Gender Roles In Malcolm Gladwell's The Power Of Context

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The societal perception of how each gender should behave has molded individuals to behave in that manner; whether they try to change their behaviors, subconsciously they can 't because of societal views and expectations. Malcolm Gladwell, in “The Power of Context” introduces his ideas of fixing “broken windows” to change the environment which in return should have a positive effect on the citizens of New York City. He proposes that cleaning up New York by charging citizens of small crimes will eventually stop citizens from committing larger crimes. To help this, Commissioner William Bratton takes total control of New York City police department. Bratton, being a male in society, made it easier for him to get the job done. Gladwell states “it…show more content…
The entire society never really knows the true them. Gladwell would impose that “our inner states are the result of our outer circumstances” meaning that we are products of our environment, or immediate social context (157). The way being a women affected Jayanthi immediate social context is by her having promiscuous relationships without her family knowing. Gladwell would impose that the power of her social context, which is one of a traditional Hindu family where she is supposed to have one sexual encounter would make Jayanthi behave in that manner. Although she goes against this she is not in control of her identity because her new immediate social context that shapes her. Bell states Jayanthi’s bad-girl mentality allowed her “to control her identity, rather than having it controlled by either her family or the men she encountered” (34). Jayanthi believes that she is finding herself by changing her social context, but in reality she 's becoming a product of her new environment. The first man she had feelings for, played her and after she “vowed not to be played by a man again” (32). This experience is what cause Jayathi to take up this bad-girl persona in hopes to find herself. Unfortunately she is unable to because she just becomes like the men who played her, and starts playing men. Her identity becomes one of her new social…show more content…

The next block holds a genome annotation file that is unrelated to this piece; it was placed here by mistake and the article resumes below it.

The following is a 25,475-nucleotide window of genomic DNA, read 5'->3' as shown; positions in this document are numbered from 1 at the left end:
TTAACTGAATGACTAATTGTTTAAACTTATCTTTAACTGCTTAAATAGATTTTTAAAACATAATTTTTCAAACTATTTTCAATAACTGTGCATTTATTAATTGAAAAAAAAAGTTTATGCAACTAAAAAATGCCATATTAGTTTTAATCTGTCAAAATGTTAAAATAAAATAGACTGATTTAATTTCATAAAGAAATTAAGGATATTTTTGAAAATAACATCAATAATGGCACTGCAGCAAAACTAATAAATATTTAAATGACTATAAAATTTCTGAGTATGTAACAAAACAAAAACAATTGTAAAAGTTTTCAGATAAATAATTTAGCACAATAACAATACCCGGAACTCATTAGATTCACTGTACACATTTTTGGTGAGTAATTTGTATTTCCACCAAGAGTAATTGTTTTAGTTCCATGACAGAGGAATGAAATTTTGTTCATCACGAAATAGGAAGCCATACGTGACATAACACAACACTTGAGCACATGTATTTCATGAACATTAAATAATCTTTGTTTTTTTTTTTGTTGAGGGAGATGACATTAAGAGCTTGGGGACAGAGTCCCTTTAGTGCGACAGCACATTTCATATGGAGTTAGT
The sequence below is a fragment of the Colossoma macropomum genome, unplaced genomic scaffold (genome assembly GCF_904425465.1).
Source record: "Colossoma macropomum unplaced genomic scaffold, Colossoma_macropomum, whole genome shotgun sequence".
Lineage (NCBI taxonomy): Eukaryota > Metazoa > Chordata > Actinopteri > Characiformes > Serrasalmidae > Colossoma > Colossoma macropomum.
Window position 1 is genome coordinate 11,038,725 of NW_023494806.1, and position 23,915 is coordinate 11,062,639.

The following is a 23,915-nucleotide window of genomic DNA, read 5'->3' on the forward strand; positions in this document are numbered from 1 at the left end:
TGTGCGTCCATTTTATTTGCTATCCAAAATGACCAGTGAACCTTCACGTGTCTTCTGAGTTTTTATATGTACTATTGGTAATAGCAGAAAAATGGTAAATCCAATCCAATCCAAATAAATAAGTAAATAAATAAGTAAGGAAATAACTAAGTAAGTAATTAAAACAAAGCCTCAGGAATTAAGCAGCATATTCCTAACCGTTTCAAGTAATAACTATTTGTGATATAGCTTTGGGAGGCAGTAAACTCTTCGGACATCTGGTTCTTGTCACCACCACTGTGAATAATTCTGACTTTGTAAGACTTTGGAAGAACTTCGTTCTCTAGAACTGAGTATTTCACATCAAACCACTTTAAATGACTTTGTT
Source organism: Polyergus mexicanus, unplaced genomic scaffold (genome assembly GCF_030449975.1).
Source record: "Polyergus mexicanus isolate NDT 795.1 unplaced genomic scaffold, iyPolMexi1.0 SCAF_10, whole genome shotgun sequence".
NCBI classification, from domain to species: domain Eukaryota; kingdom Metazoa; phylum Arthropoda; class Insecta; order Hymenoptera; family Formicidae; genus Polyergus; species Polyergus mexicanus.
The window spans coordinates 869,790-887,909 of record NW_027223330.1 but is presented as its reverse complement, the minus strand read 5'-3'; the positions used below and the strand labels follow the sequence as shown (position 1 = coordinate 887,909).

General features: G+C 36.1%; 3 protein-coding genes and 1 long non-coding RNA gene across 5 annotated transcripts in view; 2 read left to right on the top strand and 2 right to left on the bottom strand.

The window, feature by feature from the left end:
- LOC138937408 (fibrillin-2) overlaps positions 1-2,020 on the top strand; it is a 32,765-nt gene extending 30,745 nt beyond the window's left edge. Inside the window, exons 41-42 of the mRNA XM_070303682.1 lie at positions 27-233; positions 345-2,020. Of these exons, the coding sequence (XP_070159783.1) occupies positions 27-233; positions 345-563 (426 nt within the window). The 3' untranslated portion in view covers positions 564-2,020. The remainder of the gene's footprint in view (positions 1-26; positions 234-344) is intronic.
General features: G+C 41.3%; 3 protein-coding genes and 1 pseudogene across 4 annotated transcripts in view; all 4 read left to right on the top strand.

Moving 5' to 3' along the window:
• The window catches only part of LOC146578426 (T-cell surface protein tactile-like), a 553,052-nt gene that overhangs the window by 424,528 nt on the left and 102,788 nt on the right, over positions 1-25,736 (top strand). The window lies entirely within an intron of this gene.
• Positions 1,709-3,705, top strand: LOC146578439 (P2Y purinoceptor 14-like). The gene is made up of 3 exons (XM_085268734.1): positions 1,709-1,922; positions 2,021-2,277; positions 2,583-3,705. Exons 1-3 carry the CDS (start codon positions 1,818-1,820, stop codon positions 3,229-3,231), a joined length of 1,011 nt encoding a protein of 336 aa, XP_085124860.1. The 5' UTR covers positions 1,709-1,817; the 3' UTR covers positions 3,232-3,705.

Goetz is a man who shot and injured four men in a subway after claiming that they bothered him for money. The environment in which Goetz resides in is one of dishonesty, and high crime. So according to Gladwell’s theory, Goetz would be a man to lie about what he did. But Goetz does not. That is evident when asked why he shot them, he replied “I don 't know why I did it” (150). This defiance of his social context is based on the fact that society perceives men as aggressive and honest so Goetz didnt have to be in denial about his intentions like the women in the other two essays did. Such as the women ashamed of their sexual desires, and forming a secret book-club. As a result of Goetz defiances, the people of New York City viewed Goetz as the “Subway Vigilante” and “ he was treated as a hero” (150). So when a man doesn’t conform to what his environment is like, he is praised and considered a hero. Whereas a woman who tries to go against her social context to find herself fails at it because of her subconscious thoughts of what society expects from her. Alicia strives to not end up in poverty, a single mother, and a statistic of her environment so she seeks meaningful relationships. As a result, she focused on getting her education and advancing her social class, but still not luck with love. A reason for this is because how she behaves in society. Bell states that women are
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